British High Commissioner to Ghana, Jon Benjamin, says it is important for Ghana to strive harder to tackle macroeconomic challenges stipulated in the three-year programme with the International Monetary Fund (IMF).
Mr Benjamin wants government to pursue and meet the demands outlined in IMF fiscal support programme as it will facilitate the reversal of dwindling UK-Ghana bilateral trade figures.
The three-year IMF programme with $918 financial support demands that government pursues fiscal adjustments to check ballooning public spending, improve revenue generation and structural reforms to strengthen public finances.
Speaking at a short ceremony to launch the UK-Ghana Chamber of Commerce (UKGCC) at his residence in Accra, Mr Benjamin said progress with the IMF programme will attract UK investments to Ghana.
“Indeed that progress is important for investor confidence along with other actions to tackle potential barriers to business such as the regulatory environment, licensing rules, custom procedures, land registration issues and of course the thorny issue of corruption,” he said.
Bilateral trade figures between Ghana and the UK has taken a nose dive over the last three years.
Trade in goods and services between the two countries fell from £1.3 billion pounds in 2013 to £ 1 billion in 2014 and 2015 figures, due out soon, are projected to be worse.
These notwithstanding, Mr Benjamin said the future looks bright, projecting that overall figures could reach a record high by 2020.
He said the launch of the UKGCC will herald a new chapter in efforts to improve trade relations between the two countries.
The chamber, which currently has a membership of 20 companies, will promote, foster, and represent UK business interests in Ghana.
UKGCC will also assist UK companies to identify market opportunities and provide them with a first point of call when looking to do business in Ghana. It would also support Ghanaian companies looking to export into the UK or looking for British businesses to partner with.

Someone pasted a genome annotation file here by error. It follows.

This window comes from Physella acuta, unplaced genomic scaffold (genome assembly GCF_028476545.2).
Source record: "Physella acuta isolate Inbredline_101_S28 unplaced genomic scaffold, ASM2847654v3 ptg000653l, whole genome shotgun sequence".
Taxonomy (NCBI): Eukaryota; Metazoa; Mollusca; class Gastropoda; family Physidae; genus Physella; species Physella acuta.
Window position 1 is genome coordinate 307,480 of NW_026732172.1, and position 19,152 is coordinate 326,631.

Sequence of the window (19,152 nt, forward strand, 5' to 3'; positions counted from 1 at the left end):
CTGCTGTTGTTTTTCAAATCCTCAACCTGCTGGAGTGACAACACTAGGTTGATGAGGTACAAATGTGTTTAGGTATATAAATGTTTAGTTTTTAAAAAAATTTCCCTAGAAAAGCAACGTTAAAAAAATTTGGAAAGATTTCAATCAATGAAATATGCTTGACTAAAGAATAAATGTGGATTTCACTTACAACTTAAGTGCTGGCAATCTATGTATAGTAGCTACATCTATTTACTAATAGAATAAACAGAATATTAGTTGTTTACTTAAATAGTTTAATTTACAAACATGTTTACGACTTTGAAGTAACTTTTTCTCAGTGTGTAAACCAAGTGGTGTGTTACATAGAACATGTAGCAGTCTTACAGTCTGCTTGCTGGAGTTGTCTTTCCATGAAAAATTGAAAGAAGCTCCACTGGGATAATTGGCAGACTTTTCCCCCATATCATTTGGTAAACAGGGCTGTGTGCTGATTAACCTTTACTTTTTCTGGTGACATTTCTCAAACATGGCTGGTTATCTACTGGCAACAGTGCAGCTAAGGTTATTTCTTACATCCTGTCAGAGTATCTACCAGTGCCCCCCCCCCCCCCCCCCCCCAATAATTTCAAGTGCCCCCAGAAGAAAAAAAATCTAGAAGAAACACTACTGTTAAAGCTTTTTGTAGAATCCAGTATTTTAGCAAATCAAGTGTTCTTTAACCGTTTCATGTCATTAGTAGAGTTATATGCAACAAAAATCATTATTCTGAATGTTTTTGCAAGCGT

“We recognize that UK companies have a huge choice as to where to trade and invest worldwide and in doing so, like any other company, they are naturally driven by hard business calculations not sentiment so market conditions and sound economic management everywhere, including here in Ghana, are a key consideration for those companies,” Mr Benjamin said.
Ghana’s Foreign Affairs Minister, Hannah Tetteh, who was also at the UKGCC launch said although the falling trade figures between Ghana and UK is not welcome news, a concerted effort between the two countries to improve the situation will yield results.
“I believe that phase is something that we will get out of very quickly especially once we’ve had an organisation like this [UKGCC] established”,
She urged UKGCC to find ways of putting up a better structure to promote trade in all the possible products that can find their way onto the UK market from Ghana and onto the Ghanaian market from the United Kingdom.
Chief Executive of UKGCC, Mr Tony Burkson, said he expects a total membership of not less than 70 companies in the coming days, noting that setting up the Chamber presents unique opportunities for both UK and Ghanaian companies.